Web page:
France has become a world leader in nuclear energy and now has one of the lowest levels of CO2 emissions per capita in the world. Its production of nuclear power has steadily increased since 1973, going from about 20 TWh (billion kilowatt hours) to 425 TWh (in 2003). Today, 59 nuclear plants produce 78 percent of the entire country’s electricity, and France is the largest exporter of nuclear electricity in the European Union.
Science, Climate Sensitivity Uncertainty and the Need for Energy Without CO2 Emission, by Ken Caldeira, Atul K. Jain, and Martin I. Hoffert March 28, 2003
Abstract: The UN Framework Convention on Climate Change calls for “stabilization of greenhouse gas concentrations at a level that would prevent dangerous anthropogenic interference with the climate system.” Even if we could determine a “safe” level of interference in the climate system, the sensitivity of global mean temperature to increasing atmospheric CO2 is known perhaps only to a factor of three or less. Here we show how a factor of three uncertainty in climate sensitivity introduces even greater uncertainty in allowable increases in atmospheric CO2 concentration and allowable CO2 emissions. Nevertheless, unless climate sensitivity is low and acceptable amounts of climate change are high, climate stabilization will require a massive transition to CO2 emission–free energy technologies.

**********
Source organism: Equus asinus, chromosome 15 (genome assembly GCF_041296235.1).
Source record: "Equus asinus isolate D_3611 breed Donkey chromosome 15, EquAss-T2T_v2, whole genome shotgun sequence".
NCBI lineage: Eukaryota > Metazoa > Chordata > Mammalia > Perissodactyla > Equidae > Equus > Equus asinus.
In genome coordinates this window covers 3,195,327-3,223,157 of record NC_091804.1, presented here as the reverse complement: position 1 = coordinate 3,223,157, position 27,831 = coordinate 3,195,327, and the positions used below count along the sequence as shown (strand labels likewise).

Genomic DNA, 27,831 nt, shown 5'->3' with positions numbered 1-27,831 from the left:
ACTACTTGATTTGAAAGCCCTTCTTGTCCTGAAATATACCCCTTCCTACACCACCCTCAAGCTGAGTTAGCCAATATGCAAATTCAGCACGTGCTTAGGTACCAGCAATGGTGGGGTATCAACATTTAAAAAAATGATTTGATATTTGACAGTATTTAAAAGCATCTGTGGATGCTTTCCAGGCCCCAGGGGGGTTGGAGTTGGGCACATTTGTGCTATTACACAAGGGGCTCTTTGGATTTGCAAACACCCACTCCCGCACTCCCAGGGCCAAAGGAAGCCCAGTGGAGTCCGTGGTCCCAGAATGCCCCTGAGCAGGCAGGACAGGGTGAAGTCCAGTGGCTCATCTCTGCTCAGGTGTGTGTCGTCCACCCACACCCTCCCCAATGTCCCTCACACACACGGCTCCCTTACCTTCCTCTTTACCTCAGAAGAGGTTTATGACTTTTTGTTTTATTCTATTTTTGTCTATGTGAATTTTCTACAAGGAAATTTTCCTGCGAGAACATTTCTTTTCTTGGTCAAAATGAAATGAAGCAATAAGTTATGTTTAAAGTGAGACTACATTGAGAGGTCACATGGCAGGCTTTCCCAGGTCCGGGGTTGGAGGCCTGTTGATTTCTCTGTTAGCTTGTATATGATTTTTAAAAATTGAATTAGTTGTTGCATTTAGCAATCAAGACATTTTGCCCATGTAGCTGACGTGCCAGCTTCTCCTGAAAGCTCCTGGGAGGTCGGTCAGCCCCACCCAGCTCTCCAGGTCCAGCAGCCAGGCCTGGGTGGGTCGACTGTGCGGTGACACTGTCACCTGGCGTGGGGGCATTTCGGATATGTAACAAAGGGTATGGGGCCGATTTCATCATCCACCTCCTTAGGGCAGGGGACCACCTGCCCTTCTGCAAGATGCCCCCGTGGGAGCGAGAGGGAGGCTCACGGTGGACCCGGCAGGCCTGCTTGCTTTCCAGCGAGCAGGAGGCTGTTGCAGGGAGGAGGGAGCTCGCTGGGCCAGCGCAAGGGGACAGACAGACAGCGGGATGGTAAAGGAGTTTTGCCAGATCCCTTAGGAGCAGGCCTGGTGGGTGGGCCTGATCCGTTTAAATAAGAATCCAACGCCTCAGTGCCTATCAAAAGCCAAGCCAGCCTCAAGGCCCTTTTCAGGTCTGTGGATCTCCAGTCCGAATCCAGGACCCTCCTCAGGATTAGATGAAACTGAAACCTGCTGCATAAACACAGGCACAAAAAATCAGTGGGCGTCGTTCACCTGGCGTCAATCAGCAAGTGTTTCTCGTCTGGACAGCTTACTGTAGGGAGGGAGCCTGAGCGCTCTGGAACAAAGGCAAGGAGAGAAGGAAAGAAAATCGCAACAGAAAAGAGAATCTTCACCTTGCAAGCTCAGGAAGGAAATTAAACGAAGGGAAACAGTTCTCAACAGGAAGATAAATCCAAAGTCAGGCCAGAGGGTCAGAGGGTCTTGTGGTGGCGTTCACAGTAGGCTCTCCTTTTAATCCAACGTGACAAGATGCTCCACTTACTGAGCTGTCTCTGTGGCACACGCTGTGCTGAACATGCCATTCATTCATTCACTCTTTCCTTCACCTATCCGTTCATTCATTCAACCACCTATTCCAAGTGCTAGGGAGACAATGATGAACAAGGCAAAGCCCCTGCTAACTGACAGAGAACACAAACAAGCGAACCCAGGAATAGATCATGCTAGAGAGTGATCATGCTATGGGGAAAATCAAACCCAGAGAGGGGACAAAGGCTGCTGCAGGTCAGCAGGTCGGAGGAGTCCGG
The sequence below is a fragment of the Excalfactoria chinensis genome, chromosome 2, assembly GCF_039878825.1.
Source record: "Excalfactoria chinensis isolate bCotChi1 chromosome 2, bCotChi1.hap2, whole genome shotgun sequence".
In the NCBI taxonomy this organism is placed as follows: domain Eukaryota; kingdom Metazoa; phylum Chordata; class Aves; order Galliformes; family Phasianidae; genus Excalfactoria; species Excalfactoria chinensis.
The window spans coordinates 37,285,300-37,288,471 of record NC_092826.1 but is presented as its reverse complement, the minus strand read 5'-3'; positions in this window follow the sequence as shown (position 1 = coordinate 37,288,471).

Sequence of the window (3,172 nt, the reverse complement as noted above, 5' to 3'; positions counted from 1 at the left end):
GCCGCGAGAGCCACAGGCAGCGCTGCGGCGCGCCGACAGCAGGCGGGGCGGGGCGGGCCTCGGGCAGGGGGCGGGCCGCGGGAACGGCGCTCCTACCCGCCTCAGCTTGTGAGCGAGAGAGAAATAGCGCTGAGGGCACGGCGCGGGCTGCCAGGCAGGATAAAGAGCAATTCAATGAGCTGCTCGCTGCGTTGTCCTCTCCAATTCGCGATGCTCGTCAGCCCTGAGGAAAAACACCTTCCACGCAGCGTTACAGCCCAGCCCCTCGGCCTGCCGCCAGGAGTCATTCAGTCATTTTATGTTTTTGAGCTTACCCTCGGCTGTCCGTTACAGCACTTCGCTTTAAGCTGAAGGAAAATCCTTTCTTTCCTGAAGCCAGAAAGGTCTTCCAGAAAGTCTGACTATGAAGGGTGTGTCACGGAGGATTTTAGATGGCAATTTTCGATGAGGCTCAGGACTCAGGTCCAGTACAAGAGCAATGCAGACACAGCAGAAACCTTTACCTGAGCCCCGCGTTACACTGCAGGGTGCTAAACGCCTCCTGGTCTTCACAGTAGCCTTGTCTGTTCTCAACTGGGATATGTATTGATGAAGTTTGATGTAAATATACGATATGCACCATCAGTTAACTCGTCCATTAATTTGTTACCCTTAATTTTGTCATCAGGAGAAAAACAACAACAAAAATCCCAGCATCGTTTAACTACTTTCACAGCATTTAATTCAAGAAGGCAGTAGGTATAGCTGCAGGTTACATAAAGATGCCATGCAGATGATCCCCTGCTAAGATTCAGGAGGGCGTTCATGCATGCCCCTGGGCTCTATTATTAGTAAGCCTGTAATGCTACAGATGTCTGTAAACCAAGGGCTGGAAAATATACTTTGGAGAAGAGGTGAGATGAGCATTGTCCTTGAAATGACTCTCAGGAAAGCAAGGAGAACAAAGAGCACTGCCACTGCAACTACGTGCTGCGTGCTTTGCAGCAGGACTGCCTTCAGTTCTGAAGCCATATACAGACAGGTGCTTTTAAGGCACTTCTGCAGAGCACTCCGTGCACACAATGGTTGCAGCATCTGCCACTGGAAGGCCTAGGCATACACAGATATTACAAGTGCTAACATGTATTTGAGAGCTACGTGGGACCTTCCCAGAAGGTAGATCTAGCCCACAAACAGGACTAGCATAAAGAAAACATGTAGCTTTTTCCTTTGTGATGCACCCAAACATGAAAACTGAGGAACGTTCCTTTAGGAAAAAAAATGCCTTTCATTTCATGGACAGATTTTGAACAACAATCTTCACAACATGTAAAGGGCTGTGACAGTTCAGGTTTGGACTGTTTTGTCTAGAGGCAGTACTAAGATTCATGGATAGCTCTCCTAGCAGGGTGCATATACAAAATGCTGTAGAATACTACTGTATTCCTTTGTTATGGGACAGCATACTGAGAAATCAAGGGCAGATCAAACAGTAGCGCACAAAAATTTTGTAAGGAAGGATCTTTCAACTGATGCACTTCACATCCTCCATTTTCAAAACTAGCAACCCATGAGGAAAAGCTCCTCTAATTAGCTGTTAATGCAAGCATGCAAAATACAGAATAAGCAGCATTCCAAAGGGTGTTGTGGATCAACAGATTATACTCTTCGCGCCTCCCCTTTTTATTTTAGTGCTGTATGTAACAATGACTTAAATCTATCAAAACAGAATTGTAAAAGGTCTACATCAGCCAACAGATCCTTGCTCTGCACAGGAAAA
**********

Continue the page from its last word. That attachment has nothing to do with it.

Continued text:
World Scientists’ Warning to Humanity (1992) by the Union of Concerned Scientists (now available as Supplemental file S1 re-issued as a pdf in the 2017 World Scientists’ Warning to Humanity: A Second Noticein November 2017), signed initially by 1,575 (now 1700) of the world’s most prominent scientists (including 99 of the 196 living Nobel laureates), and sent to governmental leaders all over the world.
“World Scientists’ Warning to Humanity”
The document asks people to take immediate action to stop the ever-increasing environmental degradation that threatens global life support systems on this planet. The appeal was coordinated by Dr. Henry Kendall, Nobel laureate (1990, Physics), and former Chairperson of the Union of Concerned Scientists. This letter to world leaders started by saying: “Human beings and the natural world are on a collision course. Human activities inflict harsh and often irreversible damage on the environment and on critical resources. If not checked, many of our current practices put at serious risk the future that we wish for human society and the plant and animal kingdoms, and may so alter the living world that it will be unable to sustain life in the manner that we know. Fundamental changes are urgent if we are to avoid the collision our present course will bring about. It went on to assess the state of the Environment, the Atmosphere, Water Resources, Oceans, Soil, Forests, Tropical rain forests, Living Species, Population, and issued a warning about what must be done in order to prevent continuing declines in the state of the world. The UCS-led letter contained specific recommendations: “We must, for example, move away from fossil fuels to more benign, inexhaustible energy sources to cut greenhouse gas emissions and the pollution of our air and water. … We must stabilize population.”
U.S. Atomic Energy Commission, Civilian Nuclear Power . . . A Report to the President — 1962, by its chairman, Dr. Glenn T. Seaborg, November 20th, 1962
This is a 67 page report on Civilian Nuclear Power produced for President John F. Kennedy in 1962, in response to his official written request, given the recognition that nuclear energy could yield large economic advantages for the generation of electric power and conservation of the “finite supply of fossil fuels.”